Monday, July 18, 2011

Grace's gold stars

This summer I'm finding ways to reconnect with earlier years, and with the passions that claimed my time. I've returned to time at the piano -- the baby grand purchased when I was seven years old, an unusual instrument due to its two curved sides. I'm working through a collection of solo piano works, now with pages falling apart, which have dates the pieces were "finished" pencilled in by my beloved teacher Grace, along with the large gold stars she affixed to the pages. Many of these dates show the year to be 1966.

Seeing and playing from this book (left on the piano by N when he was last home for a visit, looking for music to sightread) call to mind my awkward childhood self: newly cropped blonde hair, skinny legs and knobby knees, the smell of wood polish in a home that always was so well-kept and cleaned that it looked unused, and even the tension in my back as I struggled with fingers that missed notes.

With amusement I note that even now, my hands ignore the marked fingerings. I wonder if the memory of these piano pieces still lives in my fingers, so that they naturally move in the same ways they once did. Or am I just as resistant and rebellious when it comes to doing every last thing I'm told?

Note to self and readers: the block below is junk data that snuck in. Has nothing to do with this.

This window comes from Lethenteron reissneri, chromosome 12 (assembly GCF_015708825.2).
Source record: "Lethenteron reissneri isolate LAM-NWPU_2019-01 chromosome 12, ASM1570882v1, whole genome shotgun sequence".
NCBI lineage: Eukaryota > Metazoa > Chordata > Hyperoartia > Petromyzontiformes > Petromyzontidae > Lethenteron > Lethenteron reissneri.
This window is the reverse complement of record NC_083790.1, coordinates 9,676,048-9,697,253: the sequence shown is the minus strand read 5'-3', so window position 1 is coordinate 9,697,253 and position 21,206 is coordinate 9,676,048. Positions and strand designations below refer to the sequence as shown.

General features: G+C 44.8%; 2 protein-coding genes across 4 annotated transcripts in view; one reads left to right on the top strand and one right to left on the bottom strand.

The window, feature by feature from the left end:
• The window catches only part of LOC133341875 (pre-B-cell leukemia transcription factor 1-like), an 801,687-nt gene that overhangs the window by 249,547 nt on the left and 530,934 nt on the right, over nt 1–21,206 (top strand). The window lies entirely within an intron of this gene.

Bringing this same question to my work as a parish priest, I wonder what equivalent there might be to ignoring fingerings imposed by someone else? Hmm. One thing for sure: I'm not looking for accomplishment marked by gold stars.


Blogger Castanea_d said...

Oh yes. Our fingers do indeed remember, for good or ill. When I revisit pieces that I learned in the days when I was not careful about such things, it is very difficult to learn to play them well, because my hands want to do them the "old" way, wrong notes and all.

It is not just the fingers; I find that I adopt the (bad, slumped over) posture that I used when I formerly played the piece. Even the state of mind and surroundings seem to be attached to the music, in the way you described with the smell of wood polish.

It is a principal of the Alexander technique that we should practice "inhibition," meaning the stepping aside from habitual motions and postures for a moment of centering before undertaking them. This is perhaps the only way to change those deeply-rooted things that we all carry, from keyboard fingerings to posture to our manner of interacting with people.

Conversion of life is possible only by the grace of God.

7:45 AM  

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